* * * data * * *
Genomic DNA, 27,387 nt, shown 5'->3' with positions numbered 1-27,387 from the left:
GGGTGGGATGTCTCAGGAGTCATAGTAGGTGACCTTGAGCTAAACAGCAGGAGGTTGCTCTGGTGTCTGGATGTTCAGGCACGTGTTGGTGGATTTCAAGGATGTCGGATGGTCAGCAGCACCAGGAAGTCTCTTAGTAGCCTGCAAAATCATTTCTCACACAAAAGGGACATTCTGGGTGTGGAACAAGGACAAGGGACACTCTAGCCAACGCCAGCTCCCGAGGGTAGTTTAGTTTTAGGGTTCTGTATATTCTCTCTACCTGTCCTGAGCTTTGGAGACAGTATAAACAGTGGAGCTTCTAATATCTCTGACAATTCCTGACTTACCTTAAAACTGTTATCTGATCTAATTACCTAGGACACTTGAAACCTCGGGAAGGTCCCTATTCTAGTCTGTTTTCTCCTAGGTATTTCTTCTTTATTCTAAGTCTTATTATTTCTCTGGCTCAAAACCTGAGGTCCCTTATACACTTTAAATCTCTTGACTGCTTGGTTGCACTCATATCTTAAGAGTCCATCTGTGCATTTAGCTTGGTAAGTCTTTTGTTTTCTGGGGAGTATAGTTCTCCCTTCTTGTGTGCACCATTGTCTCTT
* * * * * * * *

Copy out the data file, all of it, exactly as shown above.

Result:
Genomic DNA, 27,387 nt, shown 5'->3' with positions numbered 1-27,387 from the left:
GGGTGGGATGTCTCAGGAGTCATAGTAGGTGACCTTGAGCTAAACAGCAGGAGGTTGCTCTGGTGTCTGGATGTTCAGGCACGTGTTGGTGGATTTCAAGGATGTCGGATGGTCAGCAGCACCAGGAAGTCTCTTAGTAGCCTGCAAAATCATTTCTCACACAAAAGGGACATTCTGGGTGTGGAACAAGGACAAGGGACACTCTAGCCAACGCCAGCTCCCGAGGGTAGTTTAGTTTTAGGGTTCTGTATATTCTCTCTACCTGTCCTGAGCTTTGGAGACAGTATAAACAGTGGAGCTTCTAATATCTCTGACAATTCCTGACTTACCTTAAAACTGTTATCTGATCTAATTACCTAGGACACTTGAAACCTCGGGAAGGTCCCTATTCTAGTCTGTTTTCTCCTAGGTATTTCTTCTTTATTCTAAGTCTTATTATTTCTCTGGCTCAAAACCTGAGGTCCCTTATACACTTTAAATCTCTTGACTGCTTGGTTGCACTCATATCTTAAGAGTCCATCTGTGCATTTAGCTTGGTAAGTCTTTTGTTTTCTGGGGAGTATAGTTCTCCCTTCTTGTGTGCACCATTGTCTCTT